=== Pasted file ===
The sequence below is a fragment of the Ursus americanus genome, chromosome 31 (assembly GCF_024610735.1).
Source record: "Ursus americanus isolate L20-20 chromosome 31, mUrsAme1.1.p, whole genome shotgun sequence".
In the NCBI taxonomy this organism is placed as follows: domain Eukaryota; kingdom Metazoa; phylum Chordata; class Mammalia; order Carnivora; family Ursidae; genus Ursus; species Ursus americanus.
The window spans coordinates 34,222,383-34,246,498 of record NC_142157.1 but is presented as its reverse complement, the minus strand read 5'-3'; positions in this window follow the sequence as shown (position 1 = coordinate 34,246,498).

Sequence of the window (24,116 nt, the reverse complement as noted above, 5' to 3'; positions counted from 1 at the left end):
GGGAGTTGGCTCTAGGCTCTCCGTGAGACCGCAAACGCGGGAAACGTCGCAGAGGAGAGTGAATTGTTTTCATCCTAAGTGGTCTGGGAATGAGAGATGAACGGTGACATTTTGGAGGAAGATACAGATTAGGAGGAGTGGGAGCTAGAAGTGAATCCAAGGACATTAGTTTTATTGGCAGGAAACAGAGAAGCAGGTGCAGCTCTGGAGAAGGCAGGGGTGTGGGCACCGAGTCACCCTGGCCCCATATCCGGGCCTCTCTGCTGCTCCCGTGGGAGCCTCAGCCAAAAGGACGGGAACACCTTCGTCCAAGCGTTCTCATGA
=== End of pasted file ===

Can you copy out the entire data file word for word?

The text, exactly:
The sequence below is a fragment of the Ursus americanus genome, chromosome 31 (assembly GCF_024610735.1).
Source record: "Ursus americanus isolate L20-20 chromosome 31, mUrsAme1.1.p, whole genome shotgun sequence".
In the NCBI taxonomy this organism is placed as follows: domain Eukaryota; kingdom Metazoa; phylum Chordata; class Mammalia; order Carnivora; family Ursidae; genus Ursus; species Ursus americanus.
The window spans coordinates 34,222,383-34,246,498 of record NC_142157.1 but is presented as its reverse complement, the minus strand read 5'-3'; positions in this window follow the sequence as shown (position 1 = coordinate 34,246,498).

Sequence of the window (24,116 nt, the reverse complement as noted above, 5' to 3'; positions counted from 1 at the left end):
GGGAGTTGGCTCTAGGCTCTCCGTGAGACCGCAAACGCGGGAAACGTCGCAGAGGAGAGTGAATTGTTTTCATCCTAAGTGGTCTGGGAATGAGAGATGAACGGTGACATTTTGGAGGAAGATACAGATTAGGAGGAGTGGGAGCTAGAAGTGAATCCAAGGACATTAGTTTTATTGGCAGGAAACAGAGAAGCAGGTGCAGCTCTGGAGAAGGCAGGGGTGTGGGCACCGAGTCACCCTGGCCCCATATCCGGGCCTCTCTGCTGCTCCCGTGGGAGCCTCAGCCAAAAGGACGGGAACACCTTCGTCCAAGCGTTCTCATGA